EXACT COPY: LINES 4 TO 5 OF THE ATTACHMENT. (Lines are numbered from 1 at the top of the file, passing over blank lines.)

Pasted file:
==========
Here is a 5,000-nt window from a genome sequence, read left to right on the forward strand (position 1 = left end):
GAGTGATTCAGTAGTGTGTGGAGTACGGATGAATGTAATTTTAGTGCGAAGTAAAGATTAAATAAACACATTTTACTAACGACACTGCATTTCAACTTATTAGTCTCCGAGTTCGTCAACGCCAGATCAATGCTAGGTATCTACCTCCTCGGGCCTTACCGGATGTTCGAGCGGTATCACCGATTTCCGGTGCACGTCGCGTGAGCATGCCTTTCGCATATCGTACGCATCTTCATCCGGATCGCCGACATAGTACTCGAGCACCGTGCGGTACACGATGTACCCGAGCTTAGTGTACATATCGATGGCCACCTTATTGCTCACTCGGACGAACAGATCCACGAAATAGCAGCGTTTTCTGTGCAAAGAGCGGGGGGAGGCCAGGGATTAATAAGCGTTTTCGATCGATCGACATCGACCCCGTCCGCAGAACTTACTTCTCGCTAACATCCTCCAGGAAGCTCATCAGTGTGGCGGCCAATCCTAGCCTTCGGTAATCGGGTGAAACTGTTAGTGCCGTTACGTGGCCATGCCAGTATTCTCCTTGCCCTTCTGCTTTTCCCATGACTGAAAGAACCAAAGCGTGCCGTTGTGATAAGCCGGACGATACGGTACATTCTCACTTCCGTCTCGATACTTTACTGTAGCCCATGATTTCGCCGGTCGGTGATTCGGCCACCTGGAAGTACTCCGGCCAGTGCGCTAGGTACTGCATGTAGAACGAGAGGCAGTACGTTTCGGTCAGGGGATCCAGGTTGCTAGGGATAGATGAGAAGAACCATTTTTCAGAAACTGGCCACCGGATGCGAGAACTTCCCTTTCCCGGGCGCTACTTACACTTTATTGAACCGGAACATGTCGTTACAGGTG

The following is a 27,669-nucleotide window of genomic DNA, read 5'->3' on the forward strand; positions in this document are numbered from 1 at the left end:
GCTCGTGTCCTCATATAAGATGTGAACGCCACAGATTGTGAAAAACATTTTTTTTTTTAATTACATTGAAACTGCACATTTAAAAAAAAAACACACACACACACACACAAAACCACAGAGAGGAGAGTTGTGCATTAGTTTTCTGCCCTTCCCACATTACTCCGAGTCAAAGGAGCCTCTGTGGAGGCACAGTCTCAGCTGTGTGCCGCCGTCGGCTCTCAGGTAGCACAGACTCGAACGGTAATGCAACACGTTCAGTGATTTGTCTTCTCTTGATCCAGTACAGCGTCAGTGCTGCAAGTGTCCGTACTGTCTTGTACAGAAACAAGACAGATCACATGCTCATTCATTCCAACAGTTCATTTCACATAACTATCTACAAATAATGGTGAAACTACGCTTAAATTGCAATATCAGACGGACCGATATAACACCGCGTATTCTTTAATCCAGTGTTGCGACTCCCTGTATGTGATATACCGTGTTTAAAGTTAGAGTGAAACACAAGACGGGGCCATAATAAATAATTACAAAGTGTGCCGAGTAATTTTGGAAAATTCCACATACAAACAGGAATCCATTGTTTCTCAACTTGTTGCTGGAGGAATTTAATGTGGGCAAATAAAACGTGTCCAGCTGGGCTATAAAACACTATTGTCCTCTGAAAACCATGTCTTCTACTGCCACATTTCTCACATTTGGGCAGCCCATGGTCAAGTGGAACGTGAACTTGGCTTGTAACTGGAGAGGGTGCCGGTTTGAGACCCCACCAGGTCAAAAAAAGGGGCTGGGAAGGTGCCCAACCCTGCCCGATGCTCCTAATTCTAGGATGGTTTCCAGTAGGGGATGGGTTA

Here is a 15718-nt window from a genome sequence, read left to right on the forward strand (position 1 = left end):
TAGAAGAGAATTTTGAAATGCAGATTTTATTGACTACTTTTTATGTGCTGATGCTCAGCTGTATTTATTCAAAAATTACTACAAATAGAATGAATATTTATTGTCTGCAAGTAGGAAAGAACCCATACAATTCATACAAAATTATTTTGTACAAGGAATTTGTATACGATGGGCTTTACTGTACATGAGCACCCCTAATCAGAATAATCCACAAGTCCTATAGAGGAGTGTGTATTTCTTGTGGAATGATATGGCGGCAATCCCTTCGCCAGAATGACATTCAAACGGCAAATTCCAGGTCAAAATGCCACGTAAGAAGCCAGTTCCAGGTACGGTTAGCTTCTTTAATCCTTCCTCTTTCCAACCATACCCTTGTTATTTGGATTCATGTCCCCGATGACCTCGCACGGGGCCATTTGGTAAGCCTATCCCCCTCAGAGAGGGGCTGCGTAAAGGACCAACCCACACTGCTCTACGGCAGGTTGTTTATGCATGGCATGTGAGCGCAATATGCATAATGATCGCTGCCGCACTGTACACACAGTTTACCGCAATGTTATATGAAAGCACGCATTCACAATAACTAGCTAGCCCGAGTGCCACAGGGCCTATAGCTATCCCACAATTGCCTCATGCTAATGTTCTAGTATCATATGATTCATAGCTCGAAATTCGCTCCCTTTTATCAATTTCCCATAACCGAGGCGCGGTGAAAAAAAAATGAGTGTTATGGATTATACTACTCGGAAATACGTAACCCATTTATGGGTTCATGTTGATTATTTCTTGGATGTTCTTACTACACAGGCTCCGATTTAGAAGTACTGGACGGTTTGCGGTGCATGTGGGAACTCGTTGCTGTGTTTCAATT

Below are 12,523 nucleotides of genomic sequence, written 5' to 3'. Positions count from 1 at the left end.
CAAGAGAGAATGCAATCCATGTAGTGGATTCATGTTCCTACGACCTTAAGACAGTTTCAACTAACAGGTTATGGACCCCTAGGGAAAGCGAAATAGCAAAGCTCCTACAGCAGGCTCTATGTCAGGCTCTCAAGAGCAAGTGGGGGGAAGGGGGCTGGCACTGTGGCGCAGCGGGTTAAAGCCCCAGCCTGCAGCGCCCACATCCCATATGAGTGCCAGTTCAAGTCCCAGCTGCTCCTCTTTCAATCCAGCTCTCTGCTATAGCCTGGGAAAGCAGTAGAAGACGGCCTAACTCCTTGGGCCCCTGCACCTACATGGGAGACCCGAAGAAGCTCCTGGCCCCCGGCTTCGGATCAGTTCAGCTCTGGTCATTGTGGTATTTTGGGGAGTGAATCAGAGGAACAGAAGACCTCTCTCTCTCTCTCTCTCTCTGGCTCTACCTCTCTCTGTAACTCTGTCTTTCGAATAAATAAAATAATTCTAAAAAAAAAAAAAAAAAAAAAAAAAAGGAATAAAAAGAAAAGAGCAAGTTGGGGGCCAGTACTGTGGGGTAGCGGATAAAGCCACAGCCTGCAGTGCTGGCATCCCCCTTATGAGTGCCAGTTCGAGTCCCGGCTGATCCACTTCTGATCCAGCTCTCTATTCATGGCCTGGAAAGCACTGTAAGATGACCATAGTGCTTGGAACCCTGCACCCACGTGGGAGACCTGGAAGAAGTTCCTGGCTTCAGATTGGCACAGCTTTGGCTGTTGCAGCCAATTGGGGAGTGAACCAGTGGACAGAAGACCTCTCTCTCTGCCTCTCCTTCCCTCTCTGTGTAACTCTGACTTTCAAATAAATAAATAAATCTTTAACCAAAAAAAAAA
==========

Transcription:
GCTCGTGTCCTCATATAAGATGTGAACGCCACAGATTGTGAAAAACATTTTTTTTTTTAATTACATTGAAACTGCACATTTAAAAAAAAAACACACACACACACACACAAAACCACAGAGAGGAGAGTTGTGCATTAGTTTTCTGCCCTTCCCACATTACTCCGAGTCAAAGGAGCCTCTGTGGAGGCACAGTCTCAGCTGTGTGCCGCCGTCGGCTCTCAGGTAGCACAGACTCGAACGGTAATGCAACACGTTCAGTGATTTGTCTTCTCTTGATCCAGTACAGCGTCAGTGCTGCAAGTGTCCGTACTGTCTTGTACAGAAACAAGACAGATCACATGCTCATTCATTCCAACAGTTCATTTCACATAACTATCTACAAATAATGGTGAAACTACGCTTAAATTGCAATATCAGACGGACCGATATAACACCGCGTATTCTTTAATCCAGTGTTGCGACTCCCTGTATGTGATATACCGTGTTTAAAGTTAGAGTGAAACACAAGACGGGGCCATAATAAATAATTACAAAGTGTGCCGAGTAATTTTGGAAAATTCCACATACAAACAGGAATCCATTGTTTCTCAACTTGTTGCTGGAGGAATTTAATGTGGGCAAATAAAACGTGTCCAGCTGGGCTATAAAACACTATTGTCCTCTGAAAACCATGTCTTCTACTGCCACATTTCTCACATTTGGGCAGCCCATGGTCAAGTGGAACGTGAACTTGGCTTGTAACTGGAGAGGGTGCCGGTTTGAGACCCCACCAGGTCAAAAAAAGGGGCTGGGAAGGTGCCCAACCCTGCCCGATGCTCCTAATTCTAGGATGGTTTCCAGTAGGGGATGGGTTA

Here is a 15718-nt window from a genome sequence, read left to right on the forward strand (position 1 = left end):